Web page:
It's a familiar lament in baseball that just like in life, the rich get richer and the poor get poorer. Just ask any Kansas City fan. Teams like Kansas City can't compete because of the imbalance of financial conditions of certain teams that can fill holes with money to spare. Typical for Kansas City was to lose one of the best up and coming outfielders. They bowed down to financial pressure and let the outfielder go to a richer team. He went on to become a star and his team had success on the field. Poor Kansas City fans riled with bitterness watching that outfielder perform on the national stage in the post season. Typical and a product of modern baseball, right?
But we're not talking about Johnny Damon or Carlos Beltran. The outfielder was Roger Maris who had a 126 OPS in 1959 for the Kansas City Athletics. Maris, as most of us know, went on to win two straight MVP awards with the Yankees in 1960 and 1961.
Another power house team won appeared in the World Series and the very next year landed in last place. No, that team wasn't the Marlins, it was the 1914/1915 Philadelphia Athletics. Connie Mack's team had been to the World Series four out of five years while averaging 96 wins during that span (in a 154 game season). They won three of those series. But by 1914, the team was broke and Mack had a fire sale. The next two years, that once powerful team won a combined 79 games. Wow, that should make some fans feel better.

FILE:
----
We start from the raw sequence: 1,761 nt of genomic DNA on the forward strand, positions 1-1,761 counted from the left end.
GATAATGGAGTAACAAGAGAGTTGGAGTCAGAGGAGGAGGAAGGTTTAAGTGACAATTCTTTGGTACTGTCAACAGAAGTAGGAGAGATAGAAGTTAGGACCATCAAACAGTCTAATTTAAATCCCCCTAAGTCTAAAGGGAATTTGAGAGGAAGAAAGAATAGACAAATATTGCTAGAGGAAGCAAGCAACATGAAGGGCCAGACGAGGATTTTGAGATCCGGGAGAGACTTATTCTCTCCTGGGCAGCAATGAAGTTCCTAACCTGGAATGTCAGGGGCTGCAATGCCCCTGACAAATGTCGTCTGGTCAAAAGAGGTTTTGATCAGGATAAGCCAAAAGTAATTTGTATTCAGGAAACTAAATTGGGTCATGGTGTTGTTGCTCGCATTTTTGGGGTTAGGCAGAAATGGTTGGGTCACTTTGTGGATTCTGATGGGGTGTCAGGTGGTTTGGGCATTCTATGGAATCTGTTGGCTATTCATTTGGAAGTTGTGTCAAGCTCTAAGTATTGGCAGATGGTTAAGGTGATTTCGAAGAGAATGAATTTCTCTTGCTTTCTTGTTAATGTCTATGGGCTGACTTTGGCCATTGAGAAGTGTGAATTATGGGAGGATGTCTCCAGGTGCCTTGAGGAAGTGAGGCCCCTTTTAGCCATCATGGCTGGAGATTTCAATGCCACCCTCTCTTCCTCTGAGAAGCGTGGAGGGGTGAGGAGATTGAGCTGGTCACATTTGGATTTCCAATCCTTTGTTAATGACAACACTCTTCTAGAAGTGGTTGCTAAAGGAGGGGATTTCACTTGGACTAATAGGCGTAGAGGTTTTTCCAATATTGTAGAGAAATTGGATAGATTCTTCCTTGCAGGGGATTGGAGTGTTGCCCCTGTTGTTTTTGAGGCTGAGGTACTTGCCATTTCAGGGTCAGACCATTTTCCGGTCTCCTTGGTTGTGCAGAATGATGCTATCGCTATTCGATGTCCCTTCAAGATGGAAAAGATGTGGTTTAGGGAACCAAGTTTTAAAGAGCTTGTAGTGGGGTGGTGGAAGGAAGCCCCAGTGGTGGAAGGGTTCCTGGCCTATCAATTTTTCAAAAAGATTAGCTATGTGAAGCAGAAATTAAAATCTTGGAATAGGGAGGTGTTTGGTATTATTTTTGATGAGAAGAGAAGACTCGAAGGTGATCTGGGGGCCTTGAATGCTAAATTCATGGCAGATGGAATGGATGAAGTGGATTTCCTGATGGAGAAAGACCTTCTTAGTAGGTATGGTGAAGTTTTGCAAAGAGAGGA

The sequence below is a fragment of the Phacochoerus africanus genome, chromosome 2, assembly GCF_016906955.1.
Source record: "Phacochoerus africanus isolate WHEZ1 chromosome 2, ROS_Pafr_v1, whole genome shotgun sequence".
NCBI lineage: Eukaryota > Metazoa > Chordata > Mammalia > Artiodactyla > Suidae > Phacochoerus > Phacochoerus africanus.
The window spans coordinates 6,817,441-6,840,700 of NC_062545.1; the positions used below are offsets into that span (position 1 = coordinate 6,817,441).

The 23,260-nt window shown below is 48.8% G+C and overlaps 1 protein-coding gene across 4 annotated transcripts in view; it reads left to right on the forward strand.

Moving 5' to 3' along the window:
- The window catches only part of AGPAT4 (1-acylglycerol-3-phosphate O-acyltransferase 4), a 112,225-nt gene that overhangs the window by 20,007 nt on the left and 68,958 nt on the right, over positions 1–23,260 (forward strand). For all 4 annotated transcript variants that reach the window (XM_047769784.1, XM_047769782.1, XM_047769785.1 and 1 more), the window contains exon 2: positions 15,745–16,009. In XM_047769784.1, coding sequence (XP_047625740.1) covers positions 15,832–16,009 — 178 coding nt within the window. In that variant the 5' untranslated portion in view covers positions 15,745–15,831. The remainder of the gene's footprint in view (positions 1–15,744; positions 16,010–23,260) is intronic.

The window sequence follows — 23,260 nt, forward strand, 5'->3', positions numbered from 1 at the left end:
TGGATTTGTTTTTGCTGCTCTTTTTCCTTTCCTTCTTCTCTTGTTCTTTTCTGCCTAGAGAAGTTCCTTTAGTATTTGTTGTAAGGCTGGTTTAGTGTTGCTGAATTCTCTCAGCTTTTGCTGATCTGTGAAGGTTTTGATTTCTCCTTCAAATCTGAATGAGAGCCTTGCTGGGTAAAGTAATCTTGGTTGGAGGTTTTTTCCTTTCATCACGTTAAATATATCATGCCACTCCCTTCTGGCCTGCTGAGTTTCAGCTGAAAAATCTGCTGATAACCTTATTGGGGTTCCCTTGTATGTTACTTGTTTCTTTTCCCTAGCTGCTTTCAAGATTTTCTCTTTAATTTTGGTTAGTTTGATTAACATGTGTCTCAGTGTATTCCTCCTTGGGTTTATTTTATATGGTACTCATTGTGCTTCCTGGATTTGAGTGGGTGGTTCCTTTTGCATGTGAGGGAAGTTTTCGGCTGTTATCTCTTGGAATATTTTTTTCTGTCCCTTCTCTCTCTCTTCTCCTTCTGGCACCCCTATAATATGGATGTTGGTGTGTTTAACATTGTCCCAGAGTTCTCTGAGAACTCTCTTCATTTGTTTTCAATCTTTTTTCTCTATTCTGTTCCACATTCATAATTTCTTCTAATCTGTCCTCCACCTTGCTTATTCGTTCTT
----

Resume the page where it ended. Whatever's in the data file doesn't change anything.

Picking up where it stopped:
There has always been teams that were richer and teams that were poorer. The Boston Braves couldn't buy anything and escaped to Milwaukee and just barely. And yet, we are constantly hearing that there is unfair competition because some teams have more money than others and it's getting worse and it's a recent phenomenon. It isn't. It's always been that way. Always.
The Oakland A's were the best team in baseball. With Reggie Jackson, Vida Blue, Catfish Hunter, Rollie Fingers and others, they won several championships. But eventually, Charlie Finley couldn't afford them and they all went away to richer teams. It was true then and it's true now.
So yeah, Royals' fans can talk about Beltran and Damon and others and say it isn't fair. And they have some merit in their feelings. But it's no different when the Kansas City team of the 1950s was joked as being another of the Yankees' farm teams because of all the players the A's sent the Yankees' way. The Red Sox sent Ruth to New York for the same reason 90 years ago as Sabathia signed with them last year--the Yankees could afford them.
As many writers have pointed out, MLB competition over the last 20 years fares very favorably with the NFL and other sports. That means that poorer teams can reach the top. The reality is that just like Connie Mack's A's and Charlie Finley's A's, they just can't stay there for very long.
Update - Here is a link to someone who said it much better than this post ever could.